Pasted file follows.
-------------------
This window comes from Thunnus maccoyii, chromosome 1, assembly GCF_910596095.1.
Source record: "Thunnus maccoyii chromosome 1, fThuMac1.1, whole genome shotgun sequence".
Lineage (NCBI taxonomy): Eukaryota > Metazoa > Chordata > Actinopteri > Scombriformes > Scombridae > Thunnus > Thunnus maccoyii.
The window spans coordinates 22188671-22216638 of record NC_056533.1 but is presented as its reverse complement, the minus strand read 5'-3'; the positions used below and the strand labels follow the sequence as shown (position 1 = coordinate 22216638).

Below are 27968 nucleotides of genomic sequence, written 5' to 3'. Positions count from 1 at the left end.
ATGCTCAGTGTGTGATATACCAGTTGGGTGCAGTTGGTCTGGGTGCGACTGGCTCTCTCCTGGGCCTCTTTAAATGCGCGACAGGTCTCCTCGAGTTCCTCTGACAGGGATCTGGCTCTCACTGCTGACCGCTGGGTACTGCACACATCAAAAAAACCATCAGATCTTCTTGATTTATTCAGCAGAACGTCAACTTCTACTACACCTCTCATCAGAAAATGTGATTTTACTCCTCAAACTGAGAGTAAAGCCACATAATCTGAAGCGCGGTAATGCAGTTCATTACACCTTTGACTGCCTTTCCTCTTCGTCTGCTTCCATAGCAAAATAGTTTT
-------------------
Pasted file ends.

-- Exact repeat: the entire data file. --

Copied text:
This window comes from Thunnus maccoyii, chromosome 1, assembly GCF_910596095.1.
Source record: "Thunnus maccoyii chromosome 1, fThuMac1.1, whole genome shotgun sequence".
Lineage (NCBI taxonomy): Eukaryota > Metazoa > Chordata > Actinopteri > Scombriformes > Scombridae > Thunnus > Thunnus maccoyii.
The window spans coordinates 22188671-22216638 of record NC_056533.1 but is presented as its reverse complement, the minus strand read 5'-3'; the positions used below and the strand labels follow the sequence as shown (position 1 = coordinate 22216638).

Below are 27968 nucleotides of genomic sequence, written 5' to 3'. Positions count from 1 at the left end.
ATGCTCAGTGTGTGATATACCAGTTGGGTGCAGTTGGTCTGGGTGCGACTGGCTCTCTCCTGGGCCTCTTTAAATGCGCGACAGGTCTCCTCGAGTTCCTCTGACAGGGATCTGGCTCTCACTGCTGACCGCTGGGTACTGCACACATCAAAAAAACCATCAGATCTTCTTGATTTATTCAGCAGAACGTCAACTTCTACTACACCTCTCATCAGAAAATGTGATTTTACTCCTCAAACTGAGAGTAAAGCCACATAATCTGAAGCGCGGTAATGCAGTTCATTACACCTTTGACTGCCTTTCCTCTTCGTCTGCTTCCATAGCAAAATAGTTTT